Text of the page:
Canadian researcher arrested for lying about identity to gain access to Ugandan primary schools

KAMPALA, Uganda, June 9, 2016 /CNW/ -- A Canadian researcher associated with Education International, Curtis Riep, was arrested in Uganda after school leaders at five primary schools alerted authorities to an unknown foreign man seeking entry to their schools by pretending to be a member of the schools' administrative team. When school leaders recognised that Mr Riep was not from their institution they were scared for the safety and security of their pupils and called the authorities. Mr Riep was subsequently arrested.

"He came into our school and said he worked for our organisation, Bridge International Academies," said Aramazani Kasango, a school leader at Bridge International Academies in Wanyange Lake. "He wanted to go into our classrooms and speak to teachers. I was afraid for the safety of my pupils and teachers, so I called the police."

"As guardians of children, we have a fiduciary responsibility to protect our pupils," says Andrew White, the Director of Bridge International Academies in Uganda. "Every parent expects that the school their children attend will protect their safety. Teachers also expect that the school at which they work will ensure that they are able to teach and lead their class without intervention. We would expect any school in the world to behave exactly as our staff did, and find it upsetting that Mr Riep acted as though children were Uganda they were not afforded the same rights and respect of children in Canada."

Mr Riep not only allegedly broke Ugandan laws of impersonation, he has also violated research codes of ethics by failing to be truthful or seek the consent of his research participants. Bridge International Academies has stated clearly that they would have welcomed his research if he had approached the management of Bridge in Uganda and informed them and sought their participation in the research.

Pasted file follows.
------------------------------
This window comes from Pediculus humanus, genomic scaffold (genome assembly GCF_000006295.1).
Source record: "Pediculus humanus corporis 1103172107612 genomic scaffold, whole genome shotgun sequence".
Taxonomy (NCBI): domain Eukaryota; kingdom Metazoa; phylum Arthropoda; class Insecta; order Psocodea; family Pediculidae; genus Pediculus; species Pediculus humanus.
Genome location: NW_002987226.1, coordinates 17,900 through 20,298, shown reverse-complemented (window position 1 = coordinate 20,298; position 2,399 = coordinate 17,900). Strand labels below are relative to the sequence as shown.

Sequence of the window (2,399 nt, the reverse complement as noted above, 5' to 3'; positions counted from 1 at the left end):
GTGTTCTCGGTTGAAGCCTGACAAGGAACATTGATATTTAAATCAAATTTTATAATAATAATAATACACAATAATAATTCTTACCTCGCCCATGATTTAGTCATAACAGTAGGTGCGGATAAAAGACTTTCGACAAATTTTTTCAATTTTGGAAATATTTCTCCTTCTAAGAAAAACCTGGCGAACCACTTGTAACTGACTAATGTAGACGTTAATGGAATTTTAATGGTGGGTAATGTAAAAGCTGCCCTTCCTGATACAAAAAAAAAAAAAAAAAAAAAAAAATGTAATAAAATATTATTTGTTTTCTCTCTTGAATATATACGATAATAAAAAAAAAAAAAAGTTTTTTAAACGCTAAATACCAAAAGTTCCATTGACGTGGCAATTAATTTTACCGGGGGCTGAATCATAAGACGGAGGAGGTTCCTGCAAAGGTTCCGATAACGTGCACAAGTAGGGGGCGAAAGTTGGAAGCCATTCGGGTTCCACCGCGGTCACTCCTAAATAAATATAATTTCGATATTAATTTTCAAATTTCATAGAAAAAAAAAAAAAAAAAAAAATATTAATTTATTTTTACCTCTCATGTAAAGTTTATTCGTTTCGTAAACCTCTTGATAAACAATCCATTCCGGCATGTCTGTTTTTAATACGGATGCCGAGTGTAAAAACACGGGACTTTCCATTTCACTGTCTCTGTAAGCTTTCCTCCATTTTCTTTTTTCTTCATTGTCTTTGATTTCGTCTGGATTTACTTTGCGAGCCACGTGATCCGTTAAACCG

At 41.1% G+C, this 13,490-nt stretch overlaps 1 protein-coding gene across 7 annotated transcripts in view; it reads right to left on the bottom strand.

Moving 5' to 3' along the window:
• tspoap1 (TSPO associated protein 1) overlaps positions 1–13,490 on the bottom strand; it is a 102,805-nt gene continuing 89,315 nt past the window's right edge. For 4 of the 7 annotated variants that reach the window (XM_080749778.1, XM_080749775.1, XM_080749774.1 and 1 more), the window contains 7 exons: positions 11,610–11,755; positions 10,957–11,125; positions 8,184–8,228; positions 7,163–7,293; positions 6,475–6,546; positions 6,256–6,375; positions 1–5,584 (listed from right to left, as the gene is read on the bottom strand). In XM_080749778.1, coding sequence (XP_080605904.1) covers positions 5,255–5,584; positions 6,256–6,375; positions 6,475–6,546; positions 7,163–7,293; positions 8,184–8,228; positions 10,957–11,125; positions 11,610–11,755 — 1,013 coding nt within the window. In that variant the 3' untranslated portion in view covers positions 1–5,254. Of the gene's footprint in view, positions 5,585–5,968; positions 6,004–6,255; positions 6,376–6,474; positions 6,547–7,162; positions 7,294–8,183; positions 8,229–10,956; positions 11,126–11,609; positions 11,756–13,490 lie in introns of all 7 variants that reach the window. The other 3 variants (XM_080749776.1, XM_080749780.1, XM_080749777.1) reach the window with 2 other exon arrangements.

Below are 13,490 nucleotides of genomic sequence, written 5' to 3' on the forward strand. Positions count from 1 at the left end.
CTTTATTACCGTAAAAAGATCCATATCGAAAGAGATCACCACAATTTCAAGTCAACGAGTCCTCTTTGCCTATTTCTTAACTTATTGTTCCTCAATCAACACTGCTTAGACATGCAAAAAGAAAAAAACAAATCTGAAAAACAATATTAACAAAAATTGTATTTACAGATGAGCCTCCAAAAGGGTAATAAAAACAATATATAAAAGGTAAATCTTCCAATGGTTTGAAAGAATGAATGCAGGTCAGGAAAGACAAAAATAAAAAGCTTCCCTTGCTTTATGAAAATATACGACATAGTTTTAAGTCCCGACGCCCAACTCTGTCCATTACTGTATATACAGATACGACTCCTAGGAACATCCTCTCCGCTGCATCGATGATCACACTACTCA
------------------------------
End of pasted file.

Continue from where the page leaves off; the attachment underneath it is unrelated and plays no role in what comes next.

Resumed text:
Bridge International Academies is the world's largest education innovation organization working to create a high-quality education for children whose families live on less than $2 per day per person. They regularly participate in research with outside organizations and have engaged with researchers from Stanford, Harvard, the African Development Bank, the World Bank, the IFC, and many others. "As a research-based organisation ourselves, we find it imperative to openly evaluate our own work and to continually improve our services," said Mr White. "However, to protect our families we will only work within the confines of codes of ethics governing research."

Bridge has reached out to Education International to welcome a more forward and collegial approach in which they can work together for the betterment of children across the world. "Bridge welcomes constructive engagements with stakeholders in the education industry and this includes institutions such as Education International, which may be particularly keen to research institutional practices that are proving to support teachers in a way that benefits children's development," said Mr White. "We hope that they agree to work together to improve education for all children."

 

SOURCE Bridge International Academies

For further information: Lucy Bradlow, 415-307-3218, lucy.bradlow@bridgeinternationalacademies.com

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